What does the US abuse lawsuit mean for Prince Andrew?

Source close to Prince Charles says case will end chances of a return to public life

Prince Andrew
(Image credit: Dan Kitwood/Getty Images)

Prince Andrew will never return to public duties after being accused of “rape in the first degree” by Jeffrey Epstein’s accuser, Virginia Guiffre, a source close to Prince Charles has said.

After Guiffre filed a lawsuit naming the Duke of York, the source told The Times that Prince Charles views the allegations against his brother as “an unsolvable problem” that will bring “unwelcome reputational damage to the institution”.

The Prince of Wales “has the ability to have sympathy for the slings and arrows that his brother endures”, the source said, but “this will probably further strengthen in the prince’s mind that a way back for the duke is demonstrably not possible, because the spectre of this [accusation] raises its head with hideous regularity”.

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The comments from the royal insider came as Metropolitan Police Commissioner Cressida Dick said that she has ordered a review of the case, warning the royal that “no one is above the law”.

Speaking to LBC, Dick said that “it’s been reviewed twice before”, adding: “We are of course open to working with authorities from overseas, we will give them every assistance if they ask us for anything - within the law, obviously - and as a result of what’s going on I've asked my team to have another look at the material.”

Giuffre claims that the Queen's second son abused her multiple times in 2001, at convicted paedophile Epstein’s Manhattan home, on his private Caribbean island, and at Ghislaine Maxwell’s home in London. The Duke of York is alleged to have known how old she was and “that she was a sex-trafficking victim”, according to documents filed in federal court in New York.

Prince Andrew’s “extreme and outrageous conduct” continues to cause Giuffre “significant emotional and psychological distress and harm”, the documents say. “Twenty years ago Prince Andrew's wealth, power, position, and connections enabled him to abuse a frightened, vulnerable child with no one there to protect her.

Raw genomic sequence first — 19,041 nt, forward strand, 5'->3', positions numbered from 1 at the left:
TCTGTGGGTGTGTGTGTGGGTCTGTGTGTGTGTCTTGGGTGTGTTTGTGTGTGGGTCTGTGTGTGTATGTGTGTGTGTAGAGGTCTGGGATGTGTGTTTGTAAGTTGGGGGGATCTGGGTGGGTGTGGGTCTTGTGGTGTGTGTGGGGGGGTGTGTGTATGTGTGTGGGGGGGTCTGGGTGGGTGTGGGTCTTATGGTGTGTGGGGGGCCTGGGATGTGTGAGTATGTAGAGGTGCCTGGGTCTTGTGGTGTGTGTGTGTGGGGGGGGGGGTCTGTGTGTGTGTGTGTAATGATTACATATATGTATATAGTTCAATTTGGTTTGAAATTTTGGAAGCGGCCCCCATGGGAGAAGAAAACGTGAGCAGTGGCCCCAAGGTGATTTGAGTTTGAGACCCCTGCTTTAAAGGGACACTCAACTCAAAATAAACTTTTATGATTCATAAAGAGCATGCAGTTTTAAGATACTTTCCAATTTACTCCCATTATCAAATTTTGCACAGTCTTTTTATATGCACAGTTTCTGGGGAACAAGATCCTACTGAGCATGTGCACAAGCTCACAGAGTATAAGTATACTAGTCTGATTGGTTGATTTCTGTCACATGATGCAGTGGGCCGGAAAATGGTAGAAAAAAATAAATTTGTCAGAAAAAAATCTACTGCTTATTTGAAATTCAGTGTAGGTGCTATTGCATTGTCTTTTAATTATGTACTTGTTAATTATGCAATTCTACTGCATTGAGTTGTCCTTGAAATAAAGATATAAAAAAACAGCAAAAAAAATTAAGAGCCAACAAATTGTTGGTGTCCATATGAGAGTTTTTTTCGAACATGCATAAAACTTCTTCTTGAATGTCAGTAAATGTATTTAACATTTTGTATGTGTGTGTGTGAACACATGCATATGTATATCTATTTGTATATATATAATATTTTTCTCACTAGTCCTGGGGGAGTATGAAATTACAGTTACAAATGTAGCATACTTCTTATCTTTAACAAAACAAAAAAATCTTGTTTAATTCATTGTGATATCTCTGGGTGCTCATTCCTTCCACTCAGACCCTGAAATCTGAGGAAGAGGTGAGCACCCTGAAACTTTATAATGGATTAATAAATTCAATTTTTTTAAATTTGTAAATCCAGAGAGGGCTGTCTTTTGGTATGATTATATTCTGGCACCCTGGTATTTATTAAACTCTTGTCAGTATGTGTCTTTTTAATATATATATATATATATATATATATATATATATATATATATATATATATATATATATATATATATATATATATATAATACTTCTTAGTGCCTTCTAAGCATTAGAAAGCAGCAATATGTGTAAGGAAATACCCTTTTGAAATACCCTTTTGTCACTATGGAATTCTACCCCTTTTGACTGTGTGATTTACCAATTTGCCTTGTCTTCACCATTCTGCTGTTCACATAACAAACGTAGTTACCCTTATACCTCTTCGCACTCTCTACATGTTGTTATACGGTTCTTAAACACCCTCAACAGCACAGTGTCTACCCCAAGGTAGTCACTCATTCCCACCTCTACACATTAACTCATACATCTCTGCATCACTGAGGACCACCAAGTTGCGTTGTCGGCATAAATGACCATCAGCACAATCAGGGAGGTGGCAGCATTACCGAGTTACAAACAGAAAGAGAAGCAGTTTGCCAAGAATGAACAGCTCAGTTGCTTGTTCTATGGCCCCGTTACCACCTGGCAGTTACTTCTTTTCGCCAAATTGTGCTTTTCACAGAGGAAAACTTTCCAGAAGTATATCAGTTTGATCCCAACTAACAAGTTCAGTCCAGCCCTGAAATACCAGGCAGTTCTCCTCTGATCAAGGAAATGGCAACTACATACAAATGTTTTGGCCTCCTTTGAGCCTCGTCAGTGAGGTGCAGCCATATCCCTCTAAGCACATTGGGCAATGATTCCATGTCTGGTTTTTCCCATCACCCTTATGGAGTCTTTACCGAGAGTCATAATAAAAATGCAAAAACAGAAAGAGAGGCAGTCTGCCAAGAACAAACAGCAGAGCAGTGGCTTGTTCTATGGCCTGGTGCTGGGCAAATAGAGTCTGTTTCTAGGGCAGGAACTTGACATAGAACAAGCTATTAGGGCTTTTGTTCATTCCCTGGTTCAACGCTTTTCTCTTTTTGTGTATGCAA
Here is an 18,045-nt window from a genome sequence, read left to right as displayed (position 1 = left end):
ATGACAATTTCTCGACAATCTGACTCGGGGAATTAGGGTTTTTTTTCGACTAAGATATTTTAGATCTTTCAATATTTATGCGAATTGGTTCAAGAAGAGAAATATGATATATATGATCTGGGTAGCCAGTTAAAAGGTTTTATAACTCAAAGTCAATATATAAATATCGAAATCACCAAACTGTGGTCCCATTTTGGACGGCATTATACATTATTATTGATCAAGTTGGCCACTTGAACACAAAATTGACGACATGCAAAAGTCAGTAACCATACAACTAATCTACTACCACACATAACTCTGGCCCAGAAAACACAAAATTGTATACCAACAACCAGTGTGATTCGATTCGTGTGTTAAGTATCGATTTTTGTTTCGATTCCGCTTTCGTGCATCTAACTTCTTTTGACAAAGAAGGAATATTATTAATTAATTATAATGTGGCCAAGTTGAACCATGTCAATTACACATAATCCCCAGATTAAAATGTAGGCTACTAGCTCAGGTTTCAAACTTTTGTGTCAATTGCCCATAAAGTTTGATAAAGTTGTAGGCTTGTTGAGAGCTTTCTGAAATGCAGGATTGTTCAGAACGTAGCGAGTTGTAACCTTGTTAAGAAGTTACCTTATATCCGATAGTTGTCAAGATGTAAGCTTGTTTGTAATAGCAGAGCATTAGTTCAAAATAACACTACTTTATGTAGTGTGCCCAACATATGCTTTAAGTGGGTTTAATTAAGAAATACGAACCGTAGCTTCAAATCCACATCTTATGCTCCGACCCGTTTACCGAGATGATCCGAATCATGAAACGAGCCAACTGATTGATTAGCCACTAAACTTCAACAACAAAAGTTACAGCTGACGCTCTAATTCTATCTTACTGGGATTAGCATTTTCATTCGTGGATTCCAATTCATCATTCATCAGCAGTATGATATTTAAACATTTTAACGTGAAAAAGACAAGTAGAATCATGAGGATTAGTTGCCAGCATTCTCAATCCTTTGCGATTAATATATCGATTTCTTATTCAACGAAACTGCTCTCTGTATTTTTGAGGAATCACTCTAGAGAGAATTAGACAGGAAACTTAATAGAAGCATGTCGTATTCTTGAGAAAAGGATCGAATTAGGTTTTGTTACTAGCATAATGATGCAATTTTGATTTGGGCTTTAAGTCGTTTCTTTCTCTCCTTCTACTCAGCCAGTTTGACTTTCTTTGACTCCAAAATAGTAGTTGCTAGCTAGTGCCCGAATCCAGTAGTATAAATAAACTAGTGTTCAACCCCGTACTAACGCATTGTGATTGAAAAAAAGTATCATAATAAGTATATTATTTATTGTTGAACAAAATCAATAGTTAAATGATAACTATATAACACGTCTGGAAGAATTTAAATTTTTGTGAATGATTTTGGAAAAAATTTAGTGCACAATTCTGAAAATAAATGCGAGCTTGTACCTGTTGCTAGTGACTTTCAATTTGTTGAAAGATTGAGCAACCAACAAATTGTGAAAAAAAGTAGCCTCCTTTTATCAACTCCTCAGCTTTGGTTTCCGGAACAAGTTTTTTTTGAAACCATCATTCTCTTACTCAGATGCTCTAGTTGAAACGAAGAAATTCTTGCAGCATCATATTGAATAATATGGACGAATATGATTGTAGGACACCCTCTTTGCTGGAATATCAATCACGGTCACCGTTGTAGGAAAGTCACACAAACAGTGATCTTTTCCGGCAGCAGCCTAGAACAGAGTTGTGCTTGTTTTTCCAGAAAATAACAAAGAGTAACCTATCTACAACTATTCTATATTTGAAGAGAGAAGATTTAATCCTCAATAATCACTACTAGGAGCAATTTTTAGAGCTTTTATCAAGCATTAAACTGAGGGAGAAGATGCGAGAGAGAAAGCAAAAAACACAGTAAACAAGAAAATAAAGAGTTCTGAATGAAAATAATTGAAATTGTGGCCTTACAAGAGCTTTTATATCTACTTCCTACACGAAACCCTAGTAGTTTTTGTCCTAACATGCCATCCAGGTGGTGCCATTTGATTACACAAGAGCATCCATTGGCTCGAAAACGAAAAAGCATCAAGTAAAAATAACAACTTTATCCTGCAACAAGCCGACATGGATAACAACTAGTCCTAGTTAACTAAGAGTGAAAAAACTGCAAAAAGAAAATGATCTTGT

“It is long past the time for him to be held to account.”

Giuffre has previously claimed that she was flown to New York to have sex with Andrew by Epstein, who hanged himself in prison in 2019 while awaiting trial on child sex offences. The prince has “repeatedly and vehemently denied” having ever abused her, reports The Guardian.

In a disastrous Newsnight interview months after Epstein’s death, Andrew told the BBC’s Emily Maitlis that “it didn't happen. I can absolutely categorically tell you it never happened. I have no recollection of ever meeting this lady, none whatsoever.”

But despite his denials, his “troubles” now appear to be “mounting”, says the Daily Mail. As the newspaper notes, the case marks the first time that Andrew has been “directly targeted” in a lawsuit since the allegations against him first emerged a decade ago. And unlike his monarch mother, he “does not enjoy diplomatic immunity”, which is only extended to the Queen’s “immediate household”.

The court documents say that Giuffre is requesting a trial by jury after Andrew “stonewalled” requests to cooperate with US authorities investigating Epstein’s crimes. But “it is unclear what powers the court has to compel Andrew to appear”, says the London Evening Standard.

Indeed, while “questions are now swirling about what is next for Andrew”, the 61-year-old “may avoid ever setting foot in the US again”, says The Sun.

Last summer, then-attorney general Bill Barr said that he was not seeking the extradition of the prince as part of a continuing probe into Epstein. And as the new lawsuit against Andrew a civil rather than criminal case, he cannot be forced to go to the US now.

Giuffre is seeking unspecified “punitive damages” in her lawsuit, which was filed under New York’s Child Victims Act. Before the legislation was introduced in 2019, alleged victims “had up to five years after they turned 18 to file a claim” in the state, explains the newspaper.

But the act has given “all victims a one-off window to make a case, regardless of how historic their claim” may be - a window those closes at the end of this week.

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